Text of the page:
Not Genes, but Preferences, Choices and Constraints Matter for Understanding Non-Transient Changes in Subjective Well-Being
Recent studies using comparative panel data analyzing what matters for subjective well-being (SWB) show that preferences and choices relating to life goals and values, partner’s personality, hours of work and care, social participation and healthy lifestyle have substantial long-term effects on life satisfaction. These results have implications for a widely accepted theory of SWB, the set-point theory. This theory holds that adult SWB is stable in the medium and long term, although temporary fluctuations occur due to life events like marriage, divorce or job loss. Set-point theory has come under increasing criticism, primarily due to evidence that significant parts of the population record substantial and apparently permanent changes in life. The challenge is now to develop a new theory which can account for medium and long term change. We need a better understanding of the way in which preferences, choices and constraints interact and affect changes in SWB. One of the challenging avenues for future research renders Sen’s capability framework which we applied by viewing the effects of stocks (economic, social and cultural capital), flows (life decisions) and life events on subjective and objective wellbeing. Such an avenue might enrich our understanding of the social sources of ‘well-being’ and the ‘inequality’ in happiness outcomes within and across modern societies.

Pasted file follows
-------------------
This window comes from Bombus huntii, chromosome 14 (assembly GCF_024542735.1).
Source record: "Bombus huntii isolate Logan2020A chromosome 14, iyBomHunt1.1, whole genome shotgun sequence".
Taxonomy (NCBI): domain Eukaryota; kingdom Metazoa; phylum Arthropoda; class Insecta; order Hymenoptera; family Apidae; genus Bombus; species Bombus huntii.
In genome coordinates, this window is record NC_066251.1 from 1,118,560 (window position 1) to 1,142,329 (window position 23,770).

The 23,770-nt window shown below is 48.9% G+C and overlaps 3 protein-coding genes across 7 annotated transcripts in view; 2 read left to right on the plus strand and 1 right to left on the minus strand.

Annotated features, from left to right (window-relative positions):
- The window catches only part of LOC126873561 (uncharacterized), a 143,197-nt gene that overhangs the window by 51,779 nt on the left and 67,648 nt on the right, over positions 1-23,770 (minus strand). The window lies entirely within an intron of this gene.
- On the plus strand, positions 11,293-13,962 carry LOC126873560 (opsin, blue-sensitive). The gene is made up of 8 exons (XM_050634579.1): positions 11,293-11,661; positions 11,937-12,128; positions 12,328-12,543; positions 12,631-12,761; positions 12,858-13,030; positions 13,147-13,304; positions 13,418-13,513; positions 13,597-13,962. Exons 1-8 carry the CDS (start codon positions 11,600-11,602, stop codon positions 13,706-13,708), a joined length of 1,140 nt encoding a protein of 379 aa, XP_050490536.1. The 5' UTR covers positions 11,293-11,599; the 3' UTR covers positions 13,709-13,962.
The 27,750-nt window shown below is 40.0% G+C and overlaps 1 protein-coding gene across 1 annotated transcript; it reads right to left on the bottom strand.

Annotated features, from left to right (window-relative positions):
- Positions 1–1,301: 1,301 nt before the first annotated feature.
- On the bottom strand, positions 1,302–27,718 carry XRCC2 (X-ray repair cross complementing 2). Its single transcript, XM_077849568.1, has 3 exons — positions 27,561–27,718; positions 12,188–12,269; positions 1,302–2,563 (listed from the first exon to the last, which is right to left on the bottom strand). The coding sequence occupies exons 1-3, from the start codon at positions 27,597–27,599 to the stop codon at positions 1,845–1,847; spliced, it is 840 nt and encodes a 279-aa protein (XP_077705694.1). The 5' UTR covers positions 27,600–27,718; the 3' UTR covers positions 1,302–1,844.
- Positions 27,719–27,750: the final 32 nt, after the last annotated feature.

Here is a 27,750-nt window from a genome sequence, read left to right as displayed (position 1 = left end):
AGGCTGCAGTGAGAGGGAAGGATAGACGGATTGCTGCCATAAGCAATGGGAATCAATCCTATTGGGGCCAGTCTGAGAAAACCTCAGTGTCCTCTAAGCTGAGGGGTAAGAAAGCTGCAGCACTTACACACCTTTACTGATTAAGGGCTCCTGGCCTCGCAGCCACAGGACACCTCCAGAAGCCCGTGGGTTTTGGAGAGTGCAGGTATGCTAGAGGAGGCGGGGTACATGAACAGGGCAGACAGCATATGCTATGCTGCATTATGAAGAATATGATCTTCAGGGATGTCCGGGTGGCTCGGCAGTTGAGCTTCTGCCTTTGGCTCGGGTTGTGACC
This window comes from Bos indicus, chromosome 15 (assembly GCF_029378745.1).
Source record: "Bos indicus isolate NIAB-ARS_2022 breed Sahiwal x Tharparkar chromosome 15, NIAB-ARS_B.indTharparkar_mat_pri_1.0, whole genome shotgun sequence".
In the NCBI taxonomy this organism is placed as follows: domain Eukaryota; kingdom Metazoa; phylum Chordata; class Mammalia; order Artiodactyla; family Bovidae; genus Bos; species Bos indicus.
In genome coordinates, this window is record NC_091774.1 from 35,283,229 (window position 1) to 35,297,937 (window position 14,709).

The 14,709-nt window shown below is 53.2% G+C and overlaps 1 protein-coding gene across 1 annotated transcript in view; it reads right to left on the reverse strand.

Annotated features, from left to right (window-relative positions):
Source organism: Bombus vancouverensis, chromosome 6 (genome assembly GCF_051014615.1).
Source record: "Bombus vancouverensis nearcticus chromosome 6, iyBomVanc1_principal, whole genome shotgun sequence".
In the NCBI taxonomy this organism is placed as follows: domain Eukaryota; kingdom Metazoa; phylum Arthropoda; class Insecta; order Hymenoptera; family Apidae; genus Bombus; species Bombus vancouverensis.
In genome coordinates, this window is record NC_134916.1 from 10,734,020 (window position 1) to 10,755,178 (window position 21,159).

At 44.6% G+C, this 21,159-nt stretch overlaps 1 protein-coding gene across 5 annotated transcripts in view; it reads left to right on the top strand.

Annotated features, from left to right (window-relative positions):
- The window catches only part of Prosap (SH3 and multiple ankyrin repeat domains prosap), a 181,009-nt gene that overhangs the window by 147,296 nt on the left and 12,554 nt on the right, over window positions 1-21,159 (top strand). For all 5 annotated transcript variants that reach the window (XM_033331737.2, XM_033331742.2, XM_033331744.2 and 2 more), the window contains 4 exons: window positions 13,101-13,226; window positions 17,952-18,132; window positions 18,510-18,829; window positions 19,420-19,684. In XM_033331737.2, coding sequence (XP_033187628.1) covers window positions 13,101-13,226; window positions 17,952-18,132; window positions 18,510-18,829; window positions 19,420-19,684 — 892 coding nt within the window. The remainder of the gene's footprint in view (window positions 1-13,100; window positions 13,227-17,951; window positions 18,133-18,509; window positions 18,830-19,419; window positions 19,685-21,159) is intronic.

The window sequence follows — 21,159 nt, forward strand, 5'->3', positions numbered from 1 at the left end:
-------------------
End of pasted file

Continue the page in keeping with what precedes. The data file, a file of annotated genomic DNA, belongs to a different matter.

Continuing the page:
Ruud J. Muffels is Full Professor of Socio-Economics (Labour Market and Social Security) at the Department of Social Sciences of Tilburg University, The Netherlands.